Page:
2020 in Music: Blue Jai’s Top 5

Most years I am pretty clear about which songs constitute my Top 5 for the year – this is, after all, the only list I produce with any regularity in which the proviso is that any song included on my list has to have been released in the current year.

My problem with my Top 5 for 2020 is that when the world turned upside down (and particularly when it then turned in on itself during the first lockdown), what I listened to ended up being firmly and unashamedly rooted in nostalgia. In the face of such enormous unknowns, I sought refuge in the songs from my teenage years and before. I found myself listening to plenty of songs with fuzzy guitar riffs like Ratcat’s “That Ain’t Bad”, cruisy tunes like The Badloves’ “Green Limousine”, heading back to the inimitable groove of Sam & Dave’s “Soul Man” or going back even further in time to songs like Cannonball Adderley’s “Mercy, Mercy, Mercy”.

It wasn’t accidental, and my trips down memory lane definitely helped me navigate this most troublesome of years.

But there came a point when I had to venture back onto the airwaves and Spotify Playlists I know and love, to connect with the myriad of new releases that artists, also in lockdown, have created in 2020. And from those rich pickings, I present Blue Jai’s Top 5 Songs for 2020.

“Low” by Chet Faker

Just because I feel low, right now

It doesn’t mean all that I’ve got has run out…

I suspect from the moment I heard the opening lines of this song for the first time I knew it would be my favourite of the year. Chet Faker (also known as Nick Murphy) is back, and this song could not have come at a better time. The production on this track is sublime and the lyrics somehow sum up everything about 2020 – I love everything about “Low”. More please, Chet Faker.

“Je disparais dans tes bras” by Christine and the Queens

The entire La Vita Nuova EP from Christine and the Queens is brilliant, right from the plaintive opening song “People I’ve been Sad”, as is the accompanying short film (which I’ve included above, since looking at individual songs on their own doesn’t make as much sense as seeing the entire artistic vision). I probably could have picked any of the songs from this latest offering from multi-lingual Héloïse Letissier and her crew, but I ended up picking “Je disparais dans tes bras” over the title track, “La Vita Nuova” (featuring Caroline Polachek) upon discovering it was one of the songs I listened to most on Spotify this year. If you’ve got a spare fifteen minutes – no, scratch that – find yourself fifteen minutes to watch this film, shot in the beautiful Palais Garnier Opera House in Paris, and immerse yourself in epic choreography and wonderful music.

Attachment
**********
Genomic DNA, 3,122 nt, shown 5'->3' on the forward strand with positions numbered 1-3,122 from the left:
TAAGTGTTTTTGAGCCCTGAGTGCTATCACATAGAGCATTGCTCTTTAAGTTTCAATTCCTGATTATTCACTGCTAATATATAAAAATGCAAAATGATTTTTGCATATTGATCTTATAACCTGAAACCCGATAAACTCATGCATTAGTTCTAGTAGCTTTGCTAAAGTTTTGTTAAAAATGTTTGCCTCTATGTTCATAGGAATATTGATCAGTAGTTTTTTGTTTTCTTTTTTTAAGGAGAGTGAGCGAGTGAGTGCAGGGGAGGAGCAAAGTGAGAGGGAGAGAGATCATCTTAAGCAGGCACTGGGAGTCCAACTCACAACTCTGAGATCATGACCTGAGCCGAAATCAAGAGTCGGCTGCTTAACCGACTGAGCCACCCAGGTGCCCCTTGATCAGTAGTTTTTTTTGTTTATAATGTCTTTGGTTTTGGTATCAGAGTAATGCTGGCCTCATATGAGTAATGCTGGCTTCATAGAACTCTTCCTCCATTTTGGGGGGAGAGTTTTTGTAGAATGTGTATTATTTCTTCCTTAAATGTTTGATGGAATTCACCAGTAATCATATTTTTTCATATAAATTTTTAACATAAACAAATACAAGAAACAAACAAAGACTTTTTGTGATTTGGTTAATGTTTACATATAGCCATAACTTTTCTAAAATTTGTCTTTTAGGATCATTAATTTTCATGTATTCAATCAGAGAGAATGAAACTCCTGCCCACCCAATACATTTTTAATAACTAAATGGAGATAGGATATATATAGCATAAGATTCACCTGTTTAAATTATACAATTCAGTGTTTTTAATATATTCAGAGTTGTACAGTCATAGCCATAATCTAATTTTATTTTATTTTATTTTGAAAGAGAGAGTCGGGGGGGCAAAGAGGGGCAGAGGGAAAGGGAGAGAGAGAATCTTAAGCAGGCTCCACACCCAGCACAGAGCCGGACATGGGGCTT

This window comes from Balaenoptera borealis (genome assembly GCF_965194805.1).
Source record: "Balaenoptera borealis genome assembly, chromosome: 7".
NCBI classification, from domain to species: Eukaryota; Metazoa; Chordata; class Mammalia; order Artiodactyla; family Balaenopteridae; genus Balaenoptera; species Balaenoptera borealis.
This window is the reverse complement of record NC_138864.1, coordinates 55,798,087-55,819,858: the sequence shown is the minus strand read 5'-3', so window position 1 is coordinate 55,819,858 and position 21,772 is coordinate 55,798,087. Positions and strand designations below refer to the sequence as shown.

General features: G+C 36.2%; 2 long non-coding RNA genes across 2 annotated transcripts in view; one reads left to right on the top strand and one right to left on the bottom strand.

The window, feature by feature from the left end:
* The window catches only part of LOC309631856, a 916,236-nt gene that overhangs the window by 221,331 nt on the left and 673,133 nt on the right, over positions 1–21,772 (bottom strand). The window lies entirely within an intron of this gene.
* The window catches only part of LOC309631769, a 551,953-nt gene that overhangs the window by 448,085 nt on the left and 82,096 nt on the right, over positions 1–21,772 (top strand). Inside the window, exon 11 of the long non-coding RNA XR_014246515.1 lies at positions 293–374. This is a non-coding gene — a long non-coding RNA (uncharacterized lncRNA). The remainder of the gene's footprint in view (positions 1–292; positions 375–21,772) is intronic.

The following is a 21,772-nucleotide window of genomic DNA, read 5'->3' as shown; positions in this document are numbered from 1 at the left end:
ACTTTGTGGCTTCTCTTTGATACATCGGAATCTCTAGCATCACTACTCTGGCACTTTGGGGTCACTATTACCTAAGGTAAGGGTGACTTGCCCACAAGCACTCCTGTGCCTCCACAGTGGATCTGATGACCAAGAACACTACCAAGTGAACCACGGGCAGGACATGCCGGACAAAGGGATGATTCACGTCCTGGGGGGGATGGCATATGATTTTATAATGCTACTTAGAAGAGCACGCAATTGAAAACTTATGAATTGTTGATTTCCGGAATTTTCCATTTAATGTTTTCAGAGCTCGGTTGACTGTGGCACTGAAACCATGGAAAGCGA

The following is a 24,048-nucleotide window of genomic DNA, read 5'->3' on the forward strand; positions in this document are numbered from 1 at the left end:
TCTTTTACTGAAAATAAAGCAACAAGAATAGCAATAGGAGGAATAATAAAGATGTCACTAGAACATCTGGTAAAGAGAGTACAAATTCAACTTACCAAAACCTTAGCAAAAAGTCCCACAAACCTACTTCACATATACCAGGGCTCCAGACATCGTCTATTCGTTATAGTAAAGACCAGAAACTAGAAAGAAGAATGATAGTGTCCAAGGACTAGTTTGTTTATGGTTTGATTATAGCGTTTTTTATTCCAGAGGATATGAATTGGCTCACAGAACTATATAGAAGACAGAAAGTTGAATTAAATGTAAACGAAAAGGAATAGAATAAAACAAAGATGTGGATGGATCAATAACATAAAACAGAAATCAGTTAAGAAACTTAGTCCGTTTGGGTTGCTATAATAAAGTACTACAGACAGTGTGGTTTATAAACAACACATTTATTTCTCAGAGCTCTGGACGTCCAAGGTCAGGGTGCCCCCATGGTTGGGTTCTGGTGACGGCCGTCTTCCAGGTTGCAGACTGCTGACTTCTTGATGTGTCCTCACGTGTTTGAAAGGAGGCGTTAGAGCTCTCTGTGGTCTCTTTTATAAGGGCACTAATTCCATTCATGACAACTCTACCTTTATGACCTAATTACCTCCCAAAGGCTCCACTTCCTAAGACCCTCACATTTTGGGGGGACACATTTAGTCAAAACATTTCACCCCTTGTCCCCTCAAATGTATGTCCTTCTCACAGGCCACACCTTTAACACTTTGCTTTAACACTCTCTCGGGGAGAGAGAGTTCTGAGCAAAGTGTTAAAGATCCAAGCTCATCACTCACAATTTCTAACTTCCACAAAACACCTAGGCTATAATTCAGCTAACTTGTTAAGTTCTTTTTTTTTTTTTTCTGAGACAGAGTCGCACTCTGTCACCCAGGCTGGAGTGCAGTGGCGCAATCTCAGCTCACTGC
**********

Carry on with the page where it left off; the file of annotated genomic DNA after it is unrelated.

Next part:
“Dribble” by SYCCO

SYCCO (which is, of course, pronounced “Psycho”, a moniker apparently inspired by all things psychedelic rather than psychotic) is a Brisbane teenager who, judging from this release, is one to watch. “Dribble” came about when SYCCO was trying to make sense of someone sleep talking, attempting to derive meaning from words that were probably entirely random. The end result is great: catchy melody, driving beat, great song. This one got plenty of airplay at our house and in the car.

“Gold Dust Woman” by Julia Holter

OK, OK…so Julia Holter actually recorded this in 2012, but she released it in 2020, so I’m going to count it in this year’s Top 5. Besides, it’s such a great cover of Fleetwood Mac’s original song that I can’t not let this one through (you can thank me later — the link will take you to audio, not video, but it’s totally worth it). Holter takes Stevie Nicks’ lyrics to an otherworldly place and I honestly couldn’t love this more. Fingers and toes crossed we get from some new music from Julia Holter in the near future; she’s a class act.

“Are You Even Real?” by James Blake

There’s a lot to like about this track from James Blake, who I think is one of the most interesting recording artists on the planet right now. At its core “Are You Even Real?” is a love song, but as with many of Blake’s songs it’s not always easy to tell upon first listen exactly what headspace he’s in: the music and lyrics don’t always line up precisely with the feel of the song. Blake’s “Don’t Miss It” (from 2019) is another great example of this – Cillian Murphy described the lyrics to that song as being “either profoundly sad or profoundly hopeful – perhaps both at the same time”, and that sums up the way I feel about much of James Blake’s music. Ultimately, however, for me one line in “Are You Even Real?” stands out, and is incredibly beautiful:

She runs her hands through my imagination…

I suspect that’s exactly what all great artists do to us when they sing and play, don’t they? And that’s as real as it gets.

So that’s my Top 5 for the year…but here’s some of the best of my nostalgic listening from years gone by to keep your toes tapping and your mood upbeat as we navigate the 2020 Season Finale.

Top 5 Throwbacks for 2020

  • “Red Dress” by the Sugababes (2005)
  • “Dancing Barefoot” by Patti Smith (1979)
  • “She Has to Be Loved” by Jenny Morris (1989)